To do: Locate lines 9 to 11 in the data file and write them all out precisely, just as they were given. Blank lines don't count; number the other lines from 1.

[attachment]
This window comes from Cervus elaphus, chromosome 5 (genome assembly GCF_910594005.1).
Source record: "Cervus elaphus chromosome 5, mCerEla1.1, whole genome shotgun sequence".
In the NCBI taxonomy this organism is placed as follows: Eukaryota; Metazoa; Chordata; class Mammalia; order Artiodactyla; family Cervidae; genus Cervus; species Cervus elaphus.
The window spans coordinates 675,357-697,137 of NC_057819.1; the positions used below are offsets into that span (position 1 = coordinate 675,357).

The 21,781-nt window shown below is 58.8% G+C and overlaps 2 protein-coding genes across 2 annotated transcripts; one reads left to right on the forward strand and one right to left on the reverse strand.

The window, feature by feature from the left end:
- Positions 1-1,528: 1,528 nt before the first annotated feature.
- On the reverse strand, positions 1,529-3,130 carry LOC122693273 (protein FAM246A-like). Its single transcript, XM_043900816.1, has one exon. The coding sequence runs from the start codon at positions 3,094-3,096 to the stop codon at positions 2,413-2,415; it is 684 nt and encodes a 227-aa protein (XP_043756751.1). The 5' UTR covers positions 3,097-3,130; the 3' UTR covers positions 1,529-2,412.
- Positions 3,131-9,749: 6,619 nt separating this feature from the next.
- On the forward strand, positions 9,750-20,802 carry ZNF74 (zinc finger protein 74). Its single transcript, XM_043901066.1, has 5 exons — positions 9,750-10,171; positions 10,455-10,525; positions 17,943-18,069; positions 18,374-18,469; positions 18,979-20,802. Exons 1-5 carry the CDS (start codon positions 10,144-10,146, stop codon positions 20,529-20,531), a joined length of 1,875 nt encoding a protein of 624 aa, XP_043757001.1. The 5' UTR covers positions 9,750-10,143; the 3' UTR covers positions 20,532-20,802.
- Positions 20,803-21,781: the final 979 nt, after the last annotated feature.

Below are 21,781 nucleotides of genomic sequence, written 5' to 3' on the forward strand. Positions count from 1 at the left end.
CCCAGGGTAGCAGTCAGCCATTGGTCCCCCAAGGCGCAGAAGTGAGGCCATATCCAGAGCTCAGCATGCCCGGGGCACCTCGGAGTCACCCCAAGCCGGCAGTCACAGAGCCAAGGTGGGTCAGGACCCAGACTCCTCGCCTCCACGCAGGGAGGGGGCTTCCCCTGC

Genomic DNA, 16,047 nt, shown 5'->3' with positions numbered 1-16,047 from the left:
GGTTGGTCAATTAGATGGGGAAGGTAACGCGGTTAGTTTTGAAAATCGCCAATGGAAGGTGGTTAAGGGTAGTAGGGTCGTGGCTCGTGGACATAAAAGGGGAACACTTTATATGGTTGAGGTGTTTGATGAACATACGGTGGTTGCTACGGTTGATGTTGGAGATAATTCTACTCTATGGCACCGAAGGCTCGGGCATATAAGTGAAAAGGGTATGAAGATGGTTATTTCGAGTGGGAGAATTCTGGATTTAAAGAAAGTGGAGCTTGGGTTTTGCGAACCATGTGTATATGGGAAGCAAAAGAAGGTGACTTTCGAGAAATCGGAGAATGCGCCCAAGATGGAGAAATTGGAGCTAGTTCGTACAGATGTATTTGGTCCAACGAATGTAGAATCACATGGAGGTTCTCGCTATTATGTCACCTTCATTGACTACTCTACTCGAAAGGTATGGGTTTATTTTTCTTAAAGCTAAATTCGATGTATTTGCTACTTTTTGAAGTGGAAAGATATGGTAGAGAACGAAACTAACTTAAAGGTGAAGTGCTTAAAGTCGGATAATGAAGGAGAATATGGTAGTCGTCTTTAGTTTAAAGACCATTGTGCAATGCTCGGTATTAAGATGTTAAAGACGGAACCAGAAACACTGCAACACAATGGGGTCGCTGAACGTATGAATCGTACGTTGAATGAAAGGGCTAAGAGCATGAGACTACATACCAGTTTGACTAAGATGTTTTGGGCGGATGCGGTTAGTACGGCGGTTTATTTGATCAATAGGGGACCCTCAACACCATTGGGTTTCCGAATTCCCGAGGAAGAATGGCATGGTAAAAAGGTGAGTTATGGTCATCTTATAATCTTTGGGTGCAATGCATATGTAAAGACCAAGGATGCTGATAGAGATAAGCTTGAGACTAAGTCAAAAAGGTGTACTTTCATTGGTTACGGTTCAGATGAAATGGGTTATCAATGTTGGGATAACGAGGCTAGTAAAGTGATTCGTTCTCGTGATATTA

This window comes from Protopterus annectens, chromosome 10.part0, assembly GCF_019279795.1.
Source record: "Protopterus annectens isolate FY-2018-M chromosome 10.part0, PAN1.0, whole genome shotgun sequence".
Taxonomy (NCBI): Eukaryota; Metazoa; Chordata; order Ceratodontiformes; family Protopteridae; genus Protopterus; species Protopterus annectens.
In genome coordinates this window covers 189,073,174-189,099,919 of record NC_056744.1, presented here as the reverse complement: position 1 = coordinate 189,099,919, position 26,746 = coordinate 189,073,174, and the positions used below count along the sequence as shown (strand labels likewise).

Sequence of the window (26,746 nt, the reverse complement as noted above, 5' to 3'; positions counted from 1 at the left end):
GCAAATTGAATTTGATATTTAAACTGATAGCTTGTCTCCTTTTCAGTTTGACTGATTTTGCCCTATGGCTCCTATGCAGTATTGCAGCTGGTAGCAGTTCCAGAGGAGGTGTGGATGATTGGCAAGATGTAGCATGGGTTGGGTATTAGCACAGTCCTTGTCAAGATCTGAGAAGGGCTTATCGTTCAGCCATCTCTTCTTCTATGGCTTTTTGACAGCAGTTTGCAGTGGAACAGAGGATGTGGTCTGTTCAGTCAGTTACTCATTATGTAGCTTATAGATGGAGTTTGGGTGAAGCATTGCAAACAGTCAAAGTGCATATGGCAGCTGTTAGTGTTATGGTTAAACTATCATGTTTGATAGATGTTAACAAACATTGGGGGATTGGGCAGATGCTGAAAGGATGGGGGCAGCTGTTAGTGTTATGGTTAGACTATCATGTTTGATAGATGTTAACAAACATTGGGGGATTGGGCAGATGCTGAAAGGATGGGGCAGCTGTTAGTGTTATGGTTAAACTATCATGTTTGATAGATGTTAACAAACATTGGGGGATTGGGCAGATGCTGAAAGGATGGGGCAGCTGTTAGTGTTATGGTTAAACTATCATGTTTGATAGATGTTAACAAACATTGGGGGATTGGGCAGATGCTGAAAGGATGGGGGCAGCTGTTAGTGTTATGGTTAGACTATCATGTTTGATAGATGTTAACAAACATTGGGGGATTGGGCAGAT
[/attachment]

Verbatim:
- Positions 3,131-9,749: 6,619 nt separating this feature from the next.
- On the forward strand, positions 9,750-20,802 carry ZNF74 (zinc finger protein 74). Its single transcript, XM_043901066.1, has 5 exons — positions 9,750-10,171; positions 10,455-10,525; positions 17,943-18,069; positions 18,374-18,469; positions 18,979-20,802. Exons 1-5 carry the CDS (start codon positions 10,144-10,146, stop codon positions 20,529-20,531), a joined length of 1,875 nt encoding a protein of 624 aa, XP_043757001.1. The 5' UTR covers positions 9,750-10,143; the 3' UTR covers positions 20,532-20,802.
- Positions 20,803-21,781: the final 979 nt, after the last annotated feature.